BEIJING (AP) — A look at recent developments in the South China Sea, where China is pitted against smaller neighbors in multiple disputes over islands, coral reefs and lagoons in waters crucial for global commerce and rich in fish and potential oil and gas reserves:
EDITOR’S NOTE: This is a weekly look at the latest developments in the South China Sea, the location of several territorial conflicts that have raised tensions in the region.
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INDONESIA RENAMES PART OF SOUTH CHINA SEA TO SECURE EXCLUSIVE ECONOMIC ZONE
Indonesia has named waters in its exclusive economic zone that overlap with China’s expansive claim to the South China Sea as the North Natuna Sea, an assertion of sovereignty that has angered Beijing.
The decision announced Friday by the Ministry of Maritime Affairs has been in the works since mid-2016 and was vital to law enforcement at sea and securing Indonesia’s exclusive economic zone, said Arif Havas Oegroseno, the deputy minister for maritime sovereignty.
He said the name would reduce confusion and is already used by the oil and gas industry for the waters.
A Chinese foreign ministry spokesman said at a regular news briefing that the “so-called change of name makes no sense at all.”
“We hope the relevant countries can work with China for the shared goal and jointly uphold the current hard-won sound situation in the South China Sea,” he said.
China claims most of the South China Sea, putting it in dispute with many Southeast Asian nations, and has carried out extensive land reclamation and construction on reefs and atolls to bolster its claims.
Indonesia doesn’t have a territorial dispute with China, but Beijing’s nine-dash line, which signifies its claims, overlaps with Indonesia’s internationally recognized exclusive economic zone extending from the Natuna islands.
“The map of Indonesia has clear coordinates, dates and data, and the government would not negotiate with other nations that make unconventional claims … including those who insist on a map of nine broken lines,” Oegroseno said.
A YEAR AFTER HAGUE ARBITRATION RULING, CHINA REMAINS DEFIANT
Filipino officials behind an arbitration case in which the Philippines won a resounding victory over China last year are expressing alarm that Beijing continues to defy the decision, in what they are calling a setback to the rule of law.
Last week, they urged President Rodrigo Duterte, who has indefinitely set aside the decision that invalidated China’s sweeping historic claims in the South China Sea, to explore diplomatic and legal means by which to pressure China into complying.
Duterte has promised to take up the arbitration ruling with China before his six-year term ends in 2022, but is also courting China as an economic partner and possible security ally. His administration says his pragmatic outreach has calmed tensions, revived dialogue and reaped pledges of huge Chinese investments and other benefits.
“Despite its friendlier face, we do not see restraint in China’s militarization and unlawful activity in the West Philippine Sea,” said former Foreign Secretary Albert del Rosario, who spearheaded moves to bring the Philippines’ disputes with China to international arbitration in 2013. He cited China’s moves to fortify its seven man-made islands in the Spratly group with missile defense systems.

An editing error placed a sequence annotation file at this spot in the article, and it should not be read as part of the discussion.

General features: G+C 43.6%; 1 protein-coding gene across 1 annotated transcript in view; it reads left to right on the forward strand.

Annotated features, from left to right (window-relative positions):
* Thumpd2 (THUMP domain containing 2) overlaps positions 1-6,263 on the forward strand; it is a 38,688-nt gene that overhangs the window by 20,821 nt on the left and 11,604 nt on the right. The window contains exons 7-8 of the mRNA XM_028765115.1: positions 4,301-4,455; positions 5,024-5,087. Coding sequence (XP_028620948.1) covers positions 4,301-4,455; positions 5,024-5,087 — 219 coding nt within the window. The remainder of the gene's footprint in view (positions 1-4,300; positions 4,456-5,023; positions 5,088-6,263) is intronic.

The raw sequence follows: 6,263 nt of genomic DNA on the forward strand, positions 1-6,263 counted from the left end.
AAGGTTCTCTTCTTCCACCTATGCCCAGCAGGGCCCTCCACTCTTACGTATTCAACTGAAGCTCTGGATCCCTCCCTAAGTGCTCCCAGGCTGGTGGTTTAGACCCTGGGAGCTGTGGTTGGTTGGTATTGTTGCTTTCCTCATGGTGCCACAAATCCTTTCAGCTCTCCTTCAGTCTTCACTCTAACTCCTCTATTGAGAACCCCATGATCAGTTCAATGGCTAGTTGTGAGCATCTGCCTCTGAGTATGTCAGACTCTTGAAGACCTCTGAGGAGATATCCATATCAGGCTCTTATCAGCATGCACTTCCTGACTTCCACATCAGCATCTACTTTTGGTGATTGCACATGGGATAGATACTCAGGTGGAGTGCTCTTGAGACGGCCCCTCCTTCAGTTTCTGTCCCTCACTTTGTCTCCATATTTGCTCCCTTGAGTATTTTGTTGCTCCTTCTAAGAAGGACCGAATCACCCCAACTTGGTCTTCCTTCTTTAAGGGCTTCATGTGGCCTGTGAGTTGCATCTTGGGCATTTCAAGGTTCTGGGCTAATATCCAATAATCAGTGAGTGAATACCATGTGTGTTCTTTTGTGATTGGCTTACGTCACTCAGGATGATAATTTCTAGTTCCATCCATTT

Supreme Court Justice Antonio Carpio said China is reneging on its treaty obligation because it ratified the United Nations Convention on the Law of the Sea under which the arbitration decision was based.
China last week marked the anniversary of the ruling with the relatively mild language it has adopted toward the Philippines in recent months. “With the joint efforts by China and the Philippines over the past year, the dispute has been brought back to the peaceful settlement through dialogue and consolation, and bilateral ties have improved overall,” spokesman Geng Shuang said.
PHILIPPINES SEES TRADE BENEFITS IN LOW-KEY APPROACH TO DISPUTES WITH CHINA
Philippine Trade Minister Ramon Lopez has predicted faster growth of economic ties with China following Manila’s decision to effectively shelve their territorial disputes.
Lopez said in an interview with Hong Kong’s South China Morning Post last week that the Philippines’ “realistic and practical” approach to those controversies would encourage Chinese trade and investment and help the country meet its ambitious economic growth target of 7-8 percent over the coming five years.
“I credit it to the wisdom of (Philippine President Rodrigo Duterte) to really be more realistic and practical, to consider the positive points of having a relationship with China renewed,” Lopez told the newspaper.
“He has mentioned in many of his statements that, ‘Why fight China when we can set aside the differences and focus on areas of cooperation, focus on how China and the Philippines can help in mutual growth?'” Lopez said.
Exports of Philippine bananas and mangos to China and Hong Kong grew by 34 percent in the first five months of this year following the lifting of Chinese restrictions, he said, much higher than the 14 percent rate for the rest of the world.
Lopez said he also backed allowing Chinese to visit for a week visa-free as a further boost to business ties.
“If you want to explore business opportunities and therefore you want to visit the Philippines and meet the people, that is something we can look at,” he said.
The Philippines has become “much safer” to do business in since Duterte launched his bloody war on drug dealers and addicts, with the crime rate dropping 53 percent over the past year, Lopez said. Some 5,000 suspects have died so far in the campaign, and human rights group have called for an independent investigation into Duterte’s possible role in the violence.
Associated Press writers Niniek Karmini in Jakarta, Indonesia, and Jim Gomez in Manila, Philippines, contributed to this report.